Start: Sit or stand with your arms extended straight out and parallel to the floor.
Movement: With both arms outstretched, make circles of about 1 foot in diameter. Continue the circular motion for about ten seconds. Then reverse directions and do the same thing for another 10 seconds. How many: 3-5 sets in each direction ( 10 seconds per set)

Shoulder Shrug
Equipment: None or dumbbells
Starting position: Sit or stand up straight. Let your arms fall to your sides with your palms facing towards your body.
Movement: Bring your shoulders up towards your ears. Hold for a count of 3, then release. You can also do this while holding lightweight dumbbells (3-5 pounds).
How many: 5 - 7 shrugs

Bird Dog
Equipment: None or exercise mat
Start: Support yourself on your hands and knees with your back flat as a board.
Movement: Raise and straighten your left leg to the rear and your right arm to the front. Hold for a few seconds, then return to your starting position and do the same thing with your opposite arm and leg. Make sure to control the rest of your body movements.
How many: Do 10 reps on each arm/leg.

Additional Resources and Exercises for Your Shoulder

• What Are Shoulder Problems? Fast Facts: An Easy-to-Read Series of Publications for the Public www.niams.nih.gov/health_info/shoulder_problems/shoulder_problems_ff.asp
• Flexibility Exercises (National Institute of Arthritis and Musculoskeletal and Skin Diseases): nihseniorhealth.gov/exerciseandphysicalactivityexercisestotry/flexibilityexercises/01.html
• Exercise & Physical Activity: Your Everyday Guide from the National Institute on Aging Sample Exercises — Strength: www.nia.nih.gov/health/publication/exercise-physical-activity/sample-exercises-strength
• Exercises to reduce musculoskeletal discomfort for people doing a range of static and repetitive work: www.hse.gov.uk/research/rrpdf/rr743.pdf
• ACE Fitness Shoulders and Arms Workout: www.acefitness.org/acefit/fitness_programs_core_workout.aspx?workoutid=12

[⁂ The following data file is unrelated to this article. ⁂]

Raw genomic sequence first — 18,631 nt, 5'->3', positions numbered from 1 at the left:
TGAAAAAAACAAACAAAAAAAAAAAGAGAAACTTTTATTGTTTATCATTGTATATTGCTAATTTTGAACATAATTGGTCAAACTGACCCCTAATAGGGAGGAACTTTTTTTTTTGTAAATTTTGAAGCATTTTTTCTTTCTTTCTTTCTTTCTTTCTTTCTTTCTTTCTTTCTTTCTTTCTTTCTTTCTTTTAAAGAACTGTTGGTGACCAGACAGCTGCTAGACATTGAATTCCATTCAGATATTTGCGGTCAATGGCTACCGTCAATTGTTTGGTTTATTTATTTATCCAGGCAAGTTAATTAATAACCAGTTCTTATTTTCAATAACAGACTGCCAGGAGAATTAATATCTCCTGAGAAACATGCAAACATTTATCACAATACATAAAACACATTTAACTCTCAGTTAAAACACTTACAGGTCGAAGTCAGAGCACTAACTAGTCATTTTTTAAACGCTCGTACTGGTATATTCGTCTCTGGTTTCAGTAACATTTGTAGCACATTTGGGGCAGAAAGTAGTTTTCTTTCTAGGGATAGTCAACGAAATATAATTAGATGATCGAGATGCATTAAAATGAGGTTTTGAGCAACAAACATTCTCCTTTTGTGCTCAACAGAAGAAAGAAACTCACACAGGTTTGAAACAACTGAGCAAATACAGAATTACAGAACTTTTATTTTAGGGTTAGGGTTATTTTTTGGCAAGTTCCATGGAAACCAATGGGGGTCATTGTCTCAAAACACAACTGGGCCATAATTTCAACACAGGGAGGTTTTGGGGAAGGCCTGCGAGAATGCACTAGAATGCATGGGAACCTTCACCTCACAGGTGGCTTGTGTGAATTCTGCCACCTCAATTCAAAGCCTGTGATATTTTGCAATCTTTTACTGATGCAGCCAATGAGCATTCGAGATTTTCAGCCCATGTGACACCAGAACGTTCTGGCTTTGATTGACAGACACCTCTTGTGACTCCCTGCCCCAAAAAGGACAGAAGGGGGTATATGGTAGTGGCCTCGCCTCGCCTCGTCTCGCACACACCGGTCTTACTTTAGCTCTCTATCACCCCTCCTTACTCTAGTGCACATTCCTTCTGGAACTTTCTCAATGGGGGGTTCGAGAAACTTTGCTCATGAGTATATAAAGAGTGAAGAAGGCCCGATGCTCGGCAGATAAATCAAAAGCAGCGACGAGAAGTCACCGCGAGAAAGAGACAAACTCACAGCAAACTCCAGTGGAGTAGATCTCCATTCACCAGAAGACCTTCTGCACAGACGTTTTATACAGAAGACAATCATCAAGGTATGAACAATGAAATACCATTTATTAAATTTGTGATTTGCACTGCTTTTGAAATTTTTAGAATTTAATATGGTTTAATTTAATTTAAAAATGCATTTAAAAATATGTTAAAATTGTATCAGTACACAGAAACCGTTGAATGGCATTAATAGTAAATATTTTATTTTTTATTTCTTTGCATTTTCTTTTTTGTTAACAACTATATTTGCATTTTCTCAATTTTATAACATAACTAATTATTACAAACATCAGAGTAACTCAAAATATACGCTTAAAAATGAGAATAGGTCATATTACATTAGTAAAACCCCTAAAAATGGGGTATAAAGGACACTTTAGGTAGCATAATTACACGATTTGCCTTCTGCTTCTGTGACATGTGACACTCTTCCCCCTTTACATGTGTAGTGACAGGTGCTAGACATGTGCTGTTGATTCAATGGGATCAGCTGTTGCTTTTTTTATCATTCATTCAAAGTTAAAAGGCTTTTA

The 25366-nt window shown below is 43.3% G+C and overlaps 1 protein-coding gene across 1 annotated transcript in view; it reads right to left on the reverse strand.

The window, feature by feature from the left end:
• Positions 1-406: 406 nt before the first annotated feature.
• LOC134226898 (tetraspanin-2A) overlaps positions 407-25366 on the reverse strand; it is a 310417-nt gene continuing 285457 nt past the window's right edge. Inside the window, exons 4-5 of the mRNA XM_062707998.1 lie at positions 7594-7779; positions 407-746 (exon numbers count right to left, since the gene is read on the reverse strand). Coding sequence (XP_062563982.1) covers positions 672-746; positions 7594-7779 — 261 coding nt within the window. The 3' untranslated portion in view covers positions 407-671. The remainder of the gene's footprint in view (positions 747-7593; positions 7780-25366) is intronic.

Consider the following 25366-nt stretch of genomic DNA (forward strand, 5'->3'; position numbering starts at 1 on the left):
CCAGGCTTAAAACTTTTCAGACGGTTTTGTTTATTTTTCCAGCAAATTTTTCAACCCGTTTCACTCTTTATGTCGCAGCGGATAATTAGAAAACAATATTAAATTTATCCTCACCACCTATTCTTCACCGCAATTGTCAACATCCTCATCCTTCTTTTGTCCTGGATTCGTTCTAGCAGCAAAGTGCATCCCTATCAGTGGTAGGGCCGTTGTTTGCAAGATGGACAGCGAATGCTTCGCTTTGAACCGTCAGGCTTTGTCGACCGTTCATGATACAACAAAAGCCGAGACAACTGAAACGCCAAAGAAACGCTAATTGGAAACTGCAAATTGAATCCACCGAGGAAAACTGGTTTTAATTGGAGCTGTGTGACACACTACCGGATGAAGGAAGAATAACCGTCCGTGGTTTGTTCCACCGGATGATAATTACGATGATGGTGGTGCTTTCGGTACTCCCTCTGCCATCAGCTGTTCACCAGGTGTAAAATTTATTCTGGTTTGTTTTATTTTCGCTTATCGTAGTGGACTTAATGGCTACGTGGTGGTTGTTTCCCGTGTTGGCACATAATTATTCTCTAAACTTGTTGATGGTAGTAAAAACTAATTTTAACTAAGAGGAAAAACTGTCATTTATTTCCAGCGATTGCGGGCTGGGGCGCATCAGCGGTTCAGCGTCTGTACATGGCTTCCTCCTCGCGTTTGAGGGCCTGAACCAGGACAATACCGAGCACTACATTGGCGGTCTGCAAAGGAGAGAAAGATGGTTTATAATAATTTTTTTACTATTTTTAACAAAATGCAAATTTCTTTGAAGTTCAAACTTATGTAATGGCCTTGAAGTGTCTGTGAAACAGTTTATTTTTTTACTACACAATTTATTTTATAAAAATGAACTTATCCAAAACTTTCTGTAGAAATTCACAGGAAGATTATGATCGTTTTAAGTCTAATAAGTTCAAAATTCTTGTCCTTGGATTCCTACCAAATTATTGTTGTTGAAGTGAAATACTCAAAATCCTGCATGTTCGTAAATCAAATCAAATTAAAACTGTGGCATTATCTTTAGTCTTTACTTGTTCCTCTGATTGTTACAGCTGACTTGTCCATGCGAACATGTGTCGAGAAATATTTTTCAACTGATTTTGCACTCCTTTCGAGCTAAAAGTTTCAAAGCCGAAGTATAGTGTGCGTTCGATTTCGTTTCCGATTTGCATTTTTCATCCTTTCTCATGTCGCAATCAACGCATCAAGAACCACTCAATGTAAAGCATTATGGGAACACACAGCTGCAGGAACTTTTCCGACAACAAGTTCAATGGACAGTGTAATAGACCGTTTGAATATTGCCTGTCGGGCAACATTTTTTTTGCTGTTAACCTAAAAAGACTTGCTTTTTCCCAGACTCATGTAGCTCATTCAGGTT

Charles Platkin, PhD is a nutrition and public health advocate and founder of DietDetective.com, and the Director of the New York City Food Policy Center at Hunter College. Copyright 2017 by Charles Platkin. All rights reserved. Sign up for the free Diet Detective newsletter at www .DietDetective.com.

 

  • Category: Health

The mindfulness of healing

By Olivia Ducasse
We are all familiar with the benefits of exercising our bodies. No matter what the degree, accelerated movement seems to be a key component of our overall health.
One of the effective parts of regular exercise is the rest and recovery period following a physical activity. Imagine, however, if we never allowed our bodies that time to recuperate, if we ALWAYS kept going without rest.
Seems crazy, right? I mean, how could we possibly sustain that level of motion? Yet this is exactly what we do to our minds. Overcome by daily stressors, we often find ourselves sleep deprived, literally worried sick about bills, kids, work and all the pressures that come from modern adult existence.
When in the course of the day do we allow ourselves to "power down" and "restart" like the electronic devices we all hold so dear? In the same way that eventually the batteries on our phones, tablets and devices dwindle and run low, our bodies and mind can become overwhelmed by the accumulation of chronic stress.
  • Category: Health

Visiting Nurse Home Care, Hospice, Memorial Hospital, Community Health Collaborative to present Five Wishes workshop

 

acp-group---vnhch-march-2017Join the Advance Care Planning Committee for their free event, Five Wishes Workshop on Wednesday, March 15, from 6 to 7:30 p.m. at the Tech Village in Conway. (COURTESY PHOTO)CONWAY — Visiting Nurse Home Care and Hospice, Memorial Hospital, and the Community Health Collaborative will be presenting a workshop on Five Wishes, a document that will further help clarify specific end of life wishes on Wednesday, March 15, from 6 to 7:30 p.m. at Tech Village in Conway.

In conjunction with an Advance Directive, Five Wishes provides the means to identify and put in writing personal, spiritual, and emotional issues everyone will face when experiencing serious illness or end of life. This Five Wishes workshop complements the on-going initiative that provides assistance with advance care planning and completing Advance Directives.

"We are committed to helping people get started with those important but difficult family conversations," said Sandy Ruka, MS RN, executive director of Visiting Nurse, Home Care & Hospice and chair of the advance care planning committee. "We want people to know about the choices they have and learn how to successfully convey that information to their families."

  • Category: Health